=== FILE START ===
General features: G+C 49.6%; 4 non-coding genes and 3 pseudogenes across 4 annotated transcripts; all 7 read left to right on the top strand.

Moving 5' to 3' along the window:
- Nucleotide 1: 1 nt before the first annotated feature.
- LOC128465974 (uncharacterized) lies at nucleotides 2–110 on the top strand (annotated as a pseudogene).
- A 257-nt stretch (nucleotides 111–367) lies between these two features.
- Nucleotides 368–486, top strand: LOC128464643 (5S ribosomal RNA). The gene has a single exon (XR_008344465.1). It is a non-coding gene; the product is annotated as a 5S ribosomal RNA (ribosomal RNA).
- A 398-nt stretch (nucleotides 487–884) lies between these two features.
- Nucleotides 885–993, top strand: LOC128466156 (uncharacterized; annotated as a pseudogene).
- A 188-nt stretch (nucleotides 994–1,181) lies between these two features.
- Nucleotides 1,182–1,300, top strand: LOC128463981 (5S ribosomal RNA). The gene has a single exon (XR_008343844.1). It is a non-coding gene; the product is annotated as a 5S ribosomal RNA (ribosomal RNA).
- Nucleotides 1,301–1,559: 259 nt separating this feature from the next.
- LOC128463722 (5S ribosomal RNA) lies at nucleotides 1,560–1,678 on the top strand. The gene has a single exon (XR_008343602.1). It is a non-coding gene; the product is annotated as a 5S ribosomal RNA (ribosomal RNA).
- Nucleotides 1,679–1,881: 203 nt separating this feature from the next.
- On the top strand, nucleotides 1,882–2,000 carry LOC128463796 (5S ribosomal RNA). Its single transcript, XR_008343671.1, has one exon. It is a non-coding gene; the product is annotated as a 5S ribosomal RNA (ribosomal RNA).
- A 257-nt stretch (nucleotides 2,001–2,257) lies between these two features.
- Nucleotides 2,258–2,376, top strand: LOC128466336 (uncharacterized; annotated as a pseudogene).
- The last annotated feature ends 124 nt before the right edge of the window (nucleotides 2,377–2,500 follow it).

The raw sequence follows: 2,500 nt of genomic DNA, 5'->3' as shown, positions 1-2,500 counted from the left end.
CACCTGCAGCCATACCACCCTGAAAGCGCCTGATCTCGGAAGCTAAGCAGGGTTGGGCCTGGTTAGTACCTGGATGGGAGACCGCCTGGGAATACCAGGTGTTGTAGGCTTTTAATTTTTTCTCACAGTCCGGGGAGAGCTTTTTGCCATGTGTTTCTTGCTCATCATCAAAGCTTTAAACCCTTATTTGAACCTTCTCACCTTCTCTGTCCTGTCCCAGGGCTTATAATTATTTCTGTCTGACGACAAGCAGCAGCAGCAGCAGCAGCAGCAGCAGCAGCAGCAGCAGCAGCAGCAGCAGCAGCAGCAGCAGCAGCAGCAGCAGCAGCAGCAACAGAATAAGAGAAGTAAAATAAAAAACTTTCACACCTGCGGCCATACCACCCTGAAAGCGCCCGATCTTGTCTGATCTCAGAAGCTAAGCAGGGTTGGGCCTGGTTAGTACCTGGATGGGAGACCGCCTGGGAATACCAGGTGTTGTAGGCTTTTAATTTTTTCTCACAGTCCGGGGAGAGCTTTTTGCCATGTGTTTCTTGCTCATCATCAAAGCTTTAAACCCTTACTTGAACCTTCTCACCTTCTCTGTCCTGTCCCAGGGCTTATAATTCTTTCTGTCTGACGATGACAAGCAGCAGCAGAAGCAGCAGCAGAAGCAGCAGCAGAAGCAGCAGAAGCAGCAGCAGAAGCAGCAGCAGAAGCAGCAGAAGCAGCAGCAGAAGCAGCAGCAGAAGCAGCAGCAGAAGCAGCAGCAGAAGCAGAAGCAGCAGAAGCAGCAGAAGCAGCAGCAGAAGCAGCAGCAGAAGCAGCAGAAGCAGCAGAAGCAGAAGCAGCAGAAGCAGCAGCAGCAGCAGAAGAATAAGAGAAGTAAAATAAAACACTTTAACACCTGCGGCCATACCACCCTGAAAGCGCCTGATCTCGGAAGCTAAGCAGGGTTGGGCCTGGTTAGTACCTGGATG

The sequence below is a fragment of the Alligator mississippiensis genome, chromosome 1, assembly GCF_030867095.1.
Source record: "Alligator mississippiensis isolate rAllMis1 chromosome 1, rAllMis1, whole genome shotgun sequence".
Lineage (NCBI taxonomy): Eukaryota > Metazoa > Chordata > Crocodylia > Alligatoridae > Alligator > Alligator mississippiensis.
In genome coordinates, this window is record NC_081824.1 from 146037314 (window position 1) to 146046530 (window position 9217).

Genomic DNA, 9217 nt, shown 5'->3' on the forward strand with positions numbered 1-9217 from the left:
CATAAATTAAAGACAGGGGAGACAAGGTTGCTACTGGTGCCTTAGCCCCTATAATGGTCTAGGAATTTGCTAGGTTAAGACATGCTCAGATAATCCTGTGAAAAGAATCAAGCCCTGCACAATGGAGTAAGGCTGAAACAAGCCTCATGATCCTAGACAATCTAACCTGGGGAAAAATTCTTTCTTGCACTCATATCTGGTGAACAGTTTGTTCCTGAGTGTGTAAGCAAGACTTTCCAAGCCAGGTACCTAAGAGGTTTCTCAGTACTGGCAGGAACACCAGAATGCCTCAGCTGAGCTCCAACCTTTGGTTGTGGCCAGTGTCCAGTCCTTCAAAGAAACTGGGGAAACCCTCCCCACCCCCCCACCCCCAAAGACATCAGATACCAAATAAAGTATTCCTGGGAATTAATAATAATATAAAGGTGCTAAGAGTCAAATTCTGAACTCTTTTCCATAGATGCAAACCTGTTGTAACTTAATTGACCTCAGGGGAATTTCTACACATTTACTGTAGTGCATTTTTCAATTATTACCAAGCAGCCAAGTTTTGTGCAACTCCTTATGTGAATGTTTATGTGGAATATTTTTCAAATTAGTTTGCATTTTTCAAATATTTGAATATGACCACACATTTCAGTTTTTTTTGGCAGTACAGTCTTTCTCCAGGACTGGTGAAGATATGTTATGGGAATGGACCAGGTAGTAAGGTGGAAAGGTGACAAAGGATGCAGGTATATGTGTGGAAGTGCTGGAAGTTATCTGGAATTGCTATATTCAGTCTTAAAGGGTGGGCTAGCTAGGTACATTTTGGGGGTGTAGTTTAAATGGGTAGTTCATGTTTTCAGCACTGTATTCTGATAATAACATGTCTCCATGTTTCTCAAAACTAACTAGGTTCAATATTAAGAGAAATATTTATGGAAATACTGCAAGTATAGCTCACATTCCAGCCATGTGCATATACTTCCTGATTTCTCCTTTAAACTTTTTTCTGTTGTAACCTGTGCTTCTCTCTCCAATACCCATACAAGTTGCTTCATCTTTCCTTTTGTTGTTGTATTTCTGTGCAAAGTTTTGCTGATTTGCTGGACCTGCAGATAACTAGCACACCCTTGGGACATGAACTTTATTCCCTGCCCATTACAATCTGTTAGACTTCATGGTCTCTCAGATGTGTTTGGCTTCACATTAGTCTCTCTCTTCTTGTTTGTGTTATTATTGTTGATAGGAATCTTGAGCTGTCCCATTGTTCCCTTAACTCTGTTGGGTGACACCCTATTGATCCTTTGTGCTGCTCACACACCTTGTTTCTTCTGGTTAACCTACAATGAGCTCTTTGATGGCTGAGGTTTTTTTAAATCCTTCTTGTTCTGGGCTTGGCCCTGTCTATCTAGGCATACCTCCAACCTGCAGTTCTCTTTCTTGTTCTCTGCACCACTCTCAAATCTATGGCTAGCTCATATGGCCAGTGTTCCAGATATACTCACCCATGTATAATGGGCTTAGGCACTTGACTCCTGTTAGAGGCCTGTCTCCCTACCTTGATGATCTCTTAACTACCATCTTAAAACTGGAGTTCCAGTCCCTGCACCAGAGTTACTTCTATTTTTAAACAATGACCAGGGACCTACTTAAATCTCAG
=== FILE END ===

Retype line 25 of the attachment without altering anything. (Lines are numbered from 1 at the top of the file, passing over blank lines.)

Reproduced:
CATAAATTAAAGACAGGGGAGACAAGGTTGCTACTGGTGCCTTAGCCCCTATAATGGTCTAGGAATTTGCTAGGTTAAGACATGCTCAGATAATCCTGTGAAAAGAATCAAGCCCTGCACAATGGAGTAAGGCTGAAACAAGCCTCATGATCCTAGACAATCTAACCTGGGGAAAAATTCTTTCTTGCACTCATATCTGGTGAACAGTTTGTTCCTGAGTGTGTAAGCAAGACTTTCCAAGCCAGGTACCTAAGAGGTTTCTCAGTACTGGCAGGAACACCAGAATGCCTCAGCTGAGCTCCAACCTTTGGTTGTGGCCAGTGTCCAGTCCTTCAAAGAAACTGGGGAAACCCTCCCCACCCCCCCACCCCCAAAGACATCAGATACCAAATAAAGTATTCCTGGGAATTAATAATAATATAAAGGTGCTAAGAGTCAAATTCTGAACTCTTTTCCATAGATGCAAACCTGTTGTAACTTAATTGACCTCAGGGGAATTTCTACACATTTACTGTAGTGCATTTTTCAATTATTACCAAGCAGCCAAGTTTTGTGCAACTCCTTATGTGAATGTTTATGTGGAATATTTTTCAAATTAGTTTGCATTTTTCAAATATTTGAATATGACCACACATTTCAGTTTTTTTTGGCAGTACAGTCTTTCTCCAGGACTGGTGAAGATATGTTATGGGAATGGACCAGGTAGTAAGGTGGAAAGGTGACAAAGGATGCAGGTATATGTGTGGAAGTGCTGGAAGTTATCTGGAATTGCTATATTCAGTCTTAAAGGGTGGGCTAGCTAGGTACATTTTGGGGGTGTAGTTTAAATGGGTAGTTCATGTTTTCAGCACTGTATTCTGATAATAACATGTCTCCATGTTTCTCAAAACTAACTAGGTTCAATATTAAGAGAAATATTTATGGAAATACTGCAAGTATAGCTCACATTCCAGCCATGTGCATATACTTCCTGATTTCTCCTTTAAACTTTTTTCTGTTGTAACCTGTGCTTCTCTCTCCAATACCCATACAAGTTGCTTCATCTTTCCTTTTGTTGTTGTATTTCTGTGCAAAGTTTTGCTGATTTGCTGGACCTGCAGATAACTAGCACACCCTTGGGACATGAACTTTATTCCCTGCCCATTACAATCTGTTAGACTTCATGGTCTCTCAGATGTGTTTGGCTTCACATTAGTCTCTCTCTTCTTGTTTGTGTTATTATTGTTGATAGGAATCTTGAGCTGTCCCATTGTTCCCTTAACTCTGTTGGGTGACACCCTATTGATCCTTTGTGCTGCTCACACACCTTGTTTCTTCTGGTTAACCTACAATGAGCTCTTTGATGGCTGAGGTTTTTTTAAATCCTTCTTGTTCTGGGCTTGGCCCTGTCTATCTAGGCATACCTCCAACCTGCAGTTCTCTTTCTTGTTCTCTGCACCACTCTCAAATCTATGGCTAGCTCATATGGCCAGTGTTCCAGATATACTCACCCATGTATAATGGGCTTAGGCACTTGACTCCTGTTAGAGGCCTGTCTCCCTACCTTGATGATCTCTTAACTACCATCTTAAAACTGGAGTTCCAGTCCCTGCACCAGAGTTACTTCTATTTTTAAACAATGACCAGGGACCTACTTAAATCTCAG